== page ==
Sunday 14 February 2016

Radicalisation "in a positive sense"

hobbyhorse noun 
 a ​subject that someone often ​talks about, usually for a ​long ​time
e.g. Don't ​mention ​Ed Stourton or Craig'll get on his hobbyhorse again.

Sticking with Sunday!...

When I first studied Sunday in preparation for the launch of our little blog I noticed the near absence (over the nearly-two-year period I was monitoring) of Sikhs, Hindus, Buddhists and Evangelical Christians. 

Then, soon after this blog began, one of the UK's best-known Evangelical Christians, Steve Chalke, began appearing on the programme, being invited on in January 2013, following his change of heart over gay marriage.  (Having opposed it, he now supported it and had written an article to that effect, which Sunday had picked up on.)

He also appeared in February 2014 backing a feminist campaign to criminalise men who pay for sex; was interviewed in March 2014 as part of his campaign to force the government to legislate against companies that don't do enough to stop human trafficking; and returned in August 2014 to mark the launch of his "Big Bible Debate" on social media which he hoped would help overcome "prejudice and oppression" and be a "tool for liberation".

Sunday had him back on this morning to promote his new book Radical and to talk about terrorism. 

He told William Crawley that radicalisation arises because young people have been "marooned" by "a sense of not belonging, of not having identity, of not feeling represented, of not feeling voiced and being alienated",  and that we need to win them back by fighting "radicalisation in a negative sense" with "radicalisation in a positive sense".

That's a familiar message on the BBC, isn't it (albeit not usually expressed quite in those terms)? 

And here comes an even more familiar one: Steve Chalke believes that we also need to stop focusing on Islamic extremism... which William Crawley quite properly suggested that many listeners might wonder where he's been for the last few years!

Steve said: But what about Christian extremists? "Christian extremism is alive and well" in Europe and America, he said. The Ku Klux Klan is on the rise again. There's been a "xenophobic" response in Europe to migrants, he added.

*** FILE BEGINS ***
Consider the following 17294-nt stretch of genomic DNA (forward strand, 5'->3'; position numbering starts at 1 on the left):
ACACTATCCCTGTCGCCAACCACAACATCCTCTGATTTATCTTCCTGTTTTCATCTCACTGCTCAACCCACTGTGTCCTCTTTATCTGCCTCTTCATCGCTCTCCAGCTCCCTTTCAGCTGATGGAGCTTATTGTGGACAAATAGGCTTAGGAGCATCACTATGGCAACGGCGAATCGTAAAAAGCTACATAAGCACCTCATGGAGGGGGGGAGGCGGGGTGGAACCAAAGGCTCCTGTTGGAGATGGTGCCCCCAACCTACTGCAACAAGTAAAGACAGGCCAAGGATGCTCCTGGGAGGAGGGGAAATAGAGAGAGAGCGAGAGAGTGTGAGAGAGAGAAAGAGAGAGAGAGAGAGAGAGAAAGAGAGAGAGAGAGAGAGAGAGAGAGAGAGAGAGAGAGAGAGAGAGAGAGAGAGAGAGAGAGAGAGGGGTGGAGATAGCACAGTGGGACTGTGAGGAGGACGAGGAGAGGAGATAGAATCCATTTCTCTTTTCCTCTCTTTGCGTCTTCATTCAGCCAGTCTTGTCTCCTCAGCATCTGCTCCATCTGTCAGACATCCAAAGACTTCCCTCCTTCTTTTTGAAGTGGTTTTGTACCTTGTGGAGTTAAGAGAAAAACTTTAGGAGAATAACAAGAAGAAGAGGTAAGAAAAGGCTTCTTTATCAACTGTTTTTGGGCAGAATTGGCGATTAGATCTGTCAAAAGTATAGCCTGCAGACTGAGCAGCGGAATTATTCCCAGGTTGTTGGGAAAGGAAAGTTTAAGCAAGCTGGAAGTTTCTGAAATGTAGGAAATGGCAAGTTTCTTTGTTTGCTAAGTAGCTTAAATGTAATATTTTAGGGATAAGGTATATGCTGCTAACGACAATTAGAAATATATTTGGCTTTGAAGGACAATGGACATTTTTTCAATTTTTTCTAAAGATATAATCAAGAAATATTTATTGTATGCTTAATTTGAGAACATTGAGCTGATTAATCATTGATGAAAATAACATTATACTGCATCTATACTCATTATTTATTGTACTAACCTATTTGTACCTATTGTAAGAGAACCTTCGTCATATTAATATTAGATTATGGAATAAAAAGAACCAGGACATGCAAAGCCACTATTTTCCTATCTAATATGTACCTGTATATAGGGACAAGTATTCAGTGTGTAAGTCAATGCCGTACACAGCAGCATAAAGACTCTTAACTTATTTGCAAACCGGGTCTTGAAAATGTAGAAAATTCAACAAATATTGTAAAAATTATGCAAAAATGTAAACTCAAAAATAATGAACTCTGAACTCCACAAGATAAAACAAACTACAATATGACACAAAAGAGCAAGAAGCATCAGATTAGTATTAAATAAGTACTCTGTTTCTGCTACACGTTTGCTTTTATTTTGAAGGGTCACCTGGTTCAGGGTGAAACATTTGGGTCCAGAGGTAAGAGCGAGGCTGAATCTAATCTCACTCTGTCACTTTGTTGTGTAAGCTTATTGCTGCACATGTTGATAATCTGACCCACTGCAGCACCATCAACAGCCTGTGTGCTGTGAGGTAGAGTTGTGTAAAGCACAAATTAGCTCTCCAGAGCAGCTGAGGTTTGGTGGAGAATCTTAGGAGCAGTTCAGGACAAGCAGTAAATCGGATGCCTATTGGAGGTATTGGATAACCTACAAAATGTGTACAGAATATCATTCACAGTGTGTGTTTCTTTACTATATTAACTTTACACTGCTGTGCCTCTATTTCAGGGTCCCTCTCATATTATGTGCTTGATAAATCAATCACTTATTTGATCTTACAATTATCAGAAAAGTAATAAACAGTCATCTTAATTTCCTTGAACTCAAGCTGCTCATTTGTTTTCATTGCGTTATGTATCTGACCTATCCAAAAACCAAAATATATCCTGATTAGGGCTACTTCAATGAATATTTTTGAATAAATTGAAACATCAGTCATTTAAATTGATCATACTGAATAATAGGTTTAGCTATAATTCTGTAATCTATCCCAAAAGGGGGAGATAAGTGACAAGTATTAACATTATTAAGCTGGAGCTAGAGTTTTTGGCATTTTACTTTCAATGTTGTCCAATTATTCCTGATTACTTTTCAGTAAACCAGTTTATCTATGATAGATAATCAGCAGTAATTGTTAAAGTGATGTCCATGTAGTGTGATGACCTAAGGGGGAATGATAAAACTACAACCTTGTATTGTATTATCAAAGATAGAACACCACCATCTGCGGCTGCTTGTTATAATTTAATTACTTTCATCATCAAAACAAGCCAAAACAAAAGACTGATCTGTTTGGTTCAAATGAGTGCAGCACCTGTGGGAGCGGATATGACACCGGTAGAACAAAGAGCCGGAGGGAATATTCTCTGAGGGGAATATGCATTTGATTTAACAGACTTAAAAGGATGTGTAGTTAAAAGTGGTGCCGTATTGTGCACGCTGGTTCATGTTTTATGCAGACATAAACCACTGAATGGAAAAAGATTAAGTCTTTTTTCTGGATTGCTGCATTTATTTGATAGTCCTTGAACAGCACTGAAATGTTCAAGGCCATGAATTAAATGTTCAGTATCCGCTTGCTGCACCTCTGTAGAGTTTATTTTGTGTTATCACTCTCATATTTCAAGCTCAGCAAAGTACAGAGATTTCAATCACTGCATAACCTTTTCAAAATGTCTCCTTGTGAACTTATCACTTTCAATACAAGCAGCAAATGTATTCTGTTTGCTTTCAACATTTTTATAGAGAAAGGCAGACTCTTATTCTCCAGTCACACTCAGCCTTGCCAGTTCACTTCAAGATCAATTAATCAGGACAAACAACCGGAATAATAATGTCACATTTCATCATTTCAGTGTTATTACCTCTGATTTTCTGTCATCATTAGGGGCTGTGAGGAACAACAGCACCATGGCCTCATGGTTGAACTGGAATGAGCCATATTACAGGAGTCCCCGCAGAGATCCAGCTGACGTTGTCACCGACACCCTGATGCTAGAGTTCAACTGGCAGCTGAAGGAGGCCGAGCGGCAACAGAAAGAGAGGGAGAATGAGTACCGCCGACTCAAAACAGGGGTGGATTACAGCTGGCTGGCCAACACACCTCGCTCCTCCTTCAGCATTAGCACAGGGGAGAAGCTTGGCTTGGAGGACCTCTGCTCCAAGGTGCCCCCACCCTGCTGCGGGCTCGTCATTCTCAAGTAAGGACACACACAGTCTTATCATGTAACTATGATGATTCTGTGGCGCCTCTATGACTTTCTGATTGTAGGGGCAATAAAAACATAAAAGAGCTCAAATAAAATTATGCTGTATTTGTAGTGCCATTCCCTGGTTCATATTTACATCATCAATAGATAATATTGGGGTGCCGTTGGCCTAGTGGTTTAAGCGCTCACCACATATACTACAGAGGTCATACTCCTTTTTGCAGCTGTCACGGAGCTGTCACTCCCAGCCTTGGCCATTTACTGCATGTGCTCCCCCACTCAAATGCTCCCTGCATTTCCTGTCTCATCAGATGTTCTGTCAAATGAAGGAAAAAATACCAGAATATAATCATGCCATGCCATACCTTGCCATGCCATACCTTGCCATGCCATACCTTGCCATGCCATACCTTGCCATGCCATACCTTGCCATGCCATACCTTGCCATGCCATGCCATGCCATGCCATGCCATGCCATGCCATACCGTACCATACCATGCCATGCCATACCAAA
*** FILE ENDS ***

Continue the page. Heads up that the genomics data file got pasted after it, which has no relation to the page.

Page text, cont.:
"You never hear those examples described as 'Christianist' extremism", commented William (helpfully).

"That's all to do with media coverage, isn't it?" Steve replied. 

And what about Anders Breivik? He was a Lutheran, "driven by a far-right Christian attitude", he continued.  

Zealots we've had since Biblical times, and terrorism too. So we've got to stop and think and come up with "great" ideas,  said Steve - like Steve's own Inspire project (which Steve himself duly mentioned).

And you can find out more about those ideas by looking up Steve's Inspire project online, said William, echoing the Inspire man as the interview closed.


I'd have hoped that William Crawley might have probed some of Steve Chalke's claims there a bit more, maybe putting to him questions of this kind: 
  • Aren't the KKK more accurately thought of as a bunch of white supremacists driven by racism rather than as Christian extremists? 
  • Is the media coverage (including the BBC) really anti-Islam? 
  • Is Christian extremism really responsible for the "xenophobic" reaction to migrants?
  • Was Breivik's terrorism really driven by his Christian faith? (From what I read about it his attitude towards Christianity is full of contradictions. At times he despised it, at times he saw it as a useful tool in his 'war' and himself as merely a cultural Christian). 
  • And how can any of the above really be compared to Islamic extremism, whose explicit motivation is Islam (and which is presently defacing whole swathes of the world)?
Sunday obviously knew what messages Steve Chalke wanted to send today. And send them he did, with their help.


  1. Whenever I talk to church groups about the forks in the road where the church took wrong turns just to go down ever narrower rabbit holes into supreme irrelevance and pulchritude...I start and end with the rise, fall and rise of Mr Steve Chalke...the weathervane of Baptist Hari-Kiri, every bit as much as Paul Flowers did for Methodism in 2013.
    The Baptists-remember gave us Martin Luther King and Billy Graham-and that worldwide authority was biblical, prophetic and saved Christianity from itself for 40 years or so.
    But the likes of Chalke got in, just as perniciously as Jonathan Edwards( look THAT name up for how mighty the church had fallen-for the original way back was one mighty fine preacher and leader).
    No-we got bloody Shakin` Stevens when we could have had Elvis.
    Chalke is a content-free pretty boy(well back then he was)who is the BBCs idea of what a "Reverend Blue jeans" should look like and sound like...and the Baptists no doubt STILL provide him a perch to fake Christian life.
    The clues in the name...a barium meal for the Church if it was still the Body of Christ-as it is it`s more akin to Michael Jacksons dodgy zombie in the Thriller video.

  2. The BBC would love to find some real live Christian terrorists out there to add at least some plausibility to the meme that Islam is no more violent than other religions. Unfortunately those pesky Methodists still stubbornly refuse to blow themselves up in shopping malls or fly planes into skyscrapers. Inconsiderate bunch

    In the meantime they fill the airwaves with apostates like Chalke still something better comes along.


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